• jbo.ampool.isuseexclusive is set to false to specify that requests from multiple sessions can share a single instance of the application module, which is managed by the application pool for the lifetime of the web server virtual machine. When you do not enable application module sharing, JDeveloper sets the value true to repopulate the data caches from the database for each application session on every request.

  • jbo.ampool.maxpoolsize is set to 1 (one) to specify that only a single application module instance will be created for the ADF Business Components application module pool. This setting enforces the efficient use of the shared application module resource and prevents unneeded multiple instances of the shared application module from being created at runtime.

You can view the shared application module's configuration by opening the application module in the overview editor and choosing Configurations from the navigation menu. JDeveloper saves the bc4j.xcfg file in the ./common subdirectory relative to the application module's XML document. If you remove the configuration or modify the values of the jbo.ampool runtime properties (isuseexclusive, maxpoolsize), the application module will not be available to use as a shared application module instance.

For example, if you look at the bc4j.xcfg file in the ./src/oracle/summit/model/services/common directory of the SummitADF application workspace, you will see the two named configurations for the BackOfficeAppModule application module, as shown in Example 14-1. Specifically, the BackOfficeAppModuleShared configuration sets the jbo.ampool runtime properties on the shared application module instance. For more information about the ADF Business Components application module pooling and runtime configuration of application modules, see Chapter 50, "Tuning Application Module Pools and Connection Pools."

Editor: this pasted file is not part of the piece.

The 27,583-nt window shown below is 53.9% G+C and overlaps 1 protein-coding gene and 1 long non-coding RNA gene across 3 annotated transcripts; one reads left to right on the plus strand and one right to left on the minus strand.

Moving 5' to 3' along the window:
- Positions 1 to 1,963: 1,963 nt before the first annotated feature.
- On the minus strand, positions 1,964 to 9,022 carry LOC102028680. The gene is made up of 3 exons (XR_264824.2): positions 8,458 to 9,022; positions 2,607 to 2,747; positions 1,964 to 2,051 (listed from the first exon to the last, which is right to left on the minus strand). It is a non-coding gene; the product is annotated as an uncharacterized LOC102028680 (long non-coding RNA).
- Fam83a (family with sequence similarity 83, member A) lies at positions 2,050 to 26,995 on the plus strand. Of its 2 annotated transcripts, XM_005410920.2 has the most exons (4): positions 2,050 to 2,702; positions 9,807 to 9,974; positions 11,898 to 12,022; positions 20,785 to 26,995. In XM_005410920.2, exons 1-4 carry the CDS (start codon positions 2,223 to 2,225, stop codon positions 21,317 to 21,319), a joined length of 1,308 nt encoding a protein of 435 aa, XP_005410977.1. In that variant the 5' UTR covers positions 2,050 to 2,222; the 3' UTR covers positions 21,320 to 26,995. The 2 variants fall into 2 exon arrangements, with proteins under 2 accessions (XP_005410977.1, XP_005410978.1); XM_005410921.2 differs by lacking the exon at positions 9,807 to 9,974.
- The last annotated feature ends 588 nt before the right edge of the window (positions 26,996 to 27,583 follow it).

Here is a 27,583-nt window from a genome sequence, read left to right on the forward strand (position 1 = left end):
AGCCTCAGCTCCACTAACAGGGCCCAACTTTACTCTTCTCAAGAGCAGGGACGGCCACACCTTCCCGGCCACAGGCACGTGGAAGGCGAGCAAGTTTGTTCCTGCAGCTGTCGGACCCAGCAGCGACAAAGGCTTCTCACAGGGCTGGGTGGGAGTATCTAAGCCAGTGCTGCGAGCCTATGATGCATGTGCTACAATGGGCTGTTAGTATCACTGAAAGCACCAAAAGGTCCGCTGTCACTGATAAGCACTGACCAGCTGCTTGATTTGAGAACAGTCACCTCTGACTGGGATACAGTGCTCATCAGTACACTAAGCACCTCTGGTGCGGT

Example 14-1 LookupServiceAMShared Configuration in the bc4j.xcfg File

<BC4JConfig version="11.1" xmlns="http://xmlns.oracle.com/bc4j/configuration">
...
   <AppModuleConfigBag
      ApplicationName="oracle.summit.model.services.BackOfficeAppModule">
      <AppModuleConfig 
            name="BackOfficeAppModuleLocal"
            jbo.project="oracle.summit.model.Model"
            ApplicationName="oracle.summit.model.services.BackOfficeAppModule"
            DeployPlatform="LOCAL" JDBCName="summit_adf">
         <Database jbo.TypeMapEntries="Java"/>
         <Security
            AppModuleJndiName="oracle.summit.model.services.BackOfficeAppModule"/>
      </AppModuleConfig>
      <AppModuleConfig
            name="BackOfficeAppModuleShared"
            jbo.project="oracle.summit.model.Model"
            ApplicationName="oracle.summit.model.services.BackOfficeAppModule"
            DeployPlatform="LOCAL" JDBCName="summit_adf">
         <AM-Pooling jbo.ampool.maxpoolsize="1"
                     jbo.ampool.isuseexclusive="false"/>
         <Database jbo.TypeMapEntries="Java"/>
         <Security
            AppModuleJndiName="oracle.summit.model.services.BackOfficeAppModule"/>
      </AppModuleConfig>
   </AppModuleConfigBag>
</BC4JConfig>

Because the shared application module can be accessed by any data model project (based on ADF Business Components) in the same application workspace, JDeveloper maintains the scope of the shared application module in the ADF Business Components project configuration file (.jpx). This file is saved in the src directory of the project. For example, if you look at the Model.jpx file in the ./src directory of the application's Model project, you will see that the SharedLookupService application module's usage definition specifies SharedScope = 2, corresponding to application-level sharing, as shown in Example 14-2. An application module that you set to session-level sharing will show SharedScope = 1.

Example 14-2 Application Module Usage Configuration in the .jpx File

<JboProject
   xmlns="http://xmlns.oracle.com/bc4j"
   Name="Model"
   SeparateXMLFiles="true"
   PackageName="oracle.summit.model">
   . . .